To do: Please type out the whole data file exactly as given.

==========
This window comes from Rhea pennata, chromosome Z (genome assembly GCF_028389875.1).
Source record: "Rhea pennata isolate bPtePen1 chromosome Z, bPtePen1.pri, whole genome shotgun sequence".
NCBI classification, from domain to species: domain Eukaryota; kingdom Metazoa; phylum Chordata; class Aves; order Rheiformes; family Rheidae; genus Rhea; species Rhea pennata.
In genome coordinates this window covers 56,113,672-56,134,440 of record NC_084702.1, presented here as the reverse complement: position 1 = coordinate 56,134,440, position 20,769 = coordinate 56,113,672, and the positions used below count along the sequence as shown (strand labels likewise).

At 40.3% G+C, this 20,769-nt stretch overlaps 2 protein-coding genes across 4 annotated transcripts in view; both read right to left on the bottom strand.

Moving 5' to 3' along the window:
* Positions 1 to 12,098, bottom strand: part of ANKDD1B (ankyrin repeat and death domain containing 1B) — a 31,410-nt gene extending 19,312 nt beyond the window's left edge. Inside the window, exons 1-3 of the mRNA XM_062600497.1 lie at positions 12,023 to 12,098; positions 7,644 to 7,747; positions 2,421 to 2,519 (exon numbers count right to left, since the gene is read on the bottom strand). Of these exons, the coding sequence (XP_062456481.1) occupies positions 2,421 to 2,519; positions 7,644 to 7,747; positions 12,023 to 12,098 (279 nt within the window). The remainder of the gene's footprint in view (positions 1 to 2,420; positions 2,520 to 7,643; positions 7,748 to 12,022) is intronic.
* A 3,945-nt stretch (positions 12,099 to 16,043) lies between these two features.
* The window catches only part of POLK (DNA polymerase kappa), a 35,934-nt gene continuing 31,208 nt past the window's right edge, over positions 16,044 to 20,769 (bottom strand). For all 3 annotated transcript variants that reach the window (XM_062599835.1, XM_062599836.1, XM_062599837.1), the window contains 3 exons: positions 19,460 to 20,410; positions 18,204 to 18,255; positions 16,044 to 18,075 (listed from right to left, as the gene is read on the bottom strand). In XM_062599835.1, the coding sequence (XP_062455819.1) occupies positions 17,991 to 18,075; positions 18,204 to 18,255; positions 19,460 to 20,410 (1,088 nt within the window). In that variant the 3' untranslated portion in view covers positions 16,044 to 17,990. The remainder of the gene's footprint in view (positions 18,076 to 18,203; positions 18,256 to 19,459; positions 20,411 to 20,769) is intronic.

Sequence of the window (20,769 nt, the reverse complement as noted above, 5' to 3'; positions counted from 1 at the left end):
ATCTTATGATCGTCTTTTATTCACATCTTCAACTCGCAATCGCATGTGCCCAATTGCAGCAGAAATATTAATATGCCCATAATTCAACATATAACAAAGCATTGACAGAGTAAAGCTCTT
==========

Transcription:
This window comes from Rhea pennata, chromosome Z (genome assembly GCF_028389875.1).
Source record: "Rhea pennata isolate bPtePen1 chromosome Z, bPtePen1.pri, whole genome shotgun sequence".
NCBI classification, from domain to species: domain Eukaryota; kingdom Metazoa; phylum Chordata; class Aves; order Rheiformes; family Rheidae; genus Rhea; species Rhea pennata.
In genome coordinates this window covers 56,113,672-56,134,440 of record NC_084702.1, presented here as the reverse complement: position 1 = coordinate 56,134,440, position 20,769 = coordinate 56,113,672, and the positions used below count along the sequence as shown (strand labels likewise).

At 40.3% G+C, this 20,769-nt stretch overlaps 2 protein-coding genes across 4 annotated transcripts in view; both read right to left on the bottom strand.

Moving 5' to 3' along the window:
* Positions 1 to 12,098, bottom strand: part of ANKDD1B (ankyrin repeat and death domain containing 1B) — a 31,410-nt gene extending 19,312 nt beyond the window's left edge. Inside the window, exons 1-3 of the mRNA XM_062600497.1 lie at positions 12,023 to 12,098; positions 7,644 to 7,747; positions 2,421 to 2,519 (exon numbers count right to left, since the gene is read on the bottom strand). Of these exons, the coding sequence (XP_062456481.1) occupies positions 2,421 to 2,519; positions 7,644 to 7,747; positions 12,023 to 12,098 (279 nt within the window). The remainder of the gene's footprint in view (positions 1 to 2,420; positions 2,520 to 7,643; positions 7,748 to 12,022) is intronic.
* A 3,945-nt stretch (positions 12,099 to 16,043) lies between these two features.
* The window catches only part of POLK (DNA polymerase kappa), a 35,934-nt gene continuing 31,208 nt past the window's right edge, over positions 16,044 to 20,769 (bottom strand). For all 3 annotated transcript variants that reach the window (XM_062599835.1, XM_062599836.1, XM_062599837.1), the window contains 3 exons: positions 19,460 to 20,410; positions 18,204 to 18,255; positions 16,044 to 18,075 (listed from right to left, as the gene is read on the bottom strand). In XM_062599835.1, the coding sequence (XP_062455819.1) occupies positions 17,991 to 18,075; positions 18,204 to 18,255; positions 19,460 to 20,410 (1,088 nt within the window). In that variant the 3' untranslated portion in view covers positions 16,044 to 17,990. The remainder of the gene's footprint in view (positions 18,076 to 18,203; positions 18,256 to 19,459; positions 20,411 to 20,769) is intronic.

Sequence of the window (20,769 nt, the reverse complement as noted above, 5' to 3'; positions counted from 1 at the left end):
ATCTTATGATCGTCTTTTATTCACATCTTCAACTCGCAATCGCATGTGCCCAATTGCAGCAGAAATATTAATATGCCCATAATTCAACATATAACAAAGCATTGACAGAGTAAAGCTCTT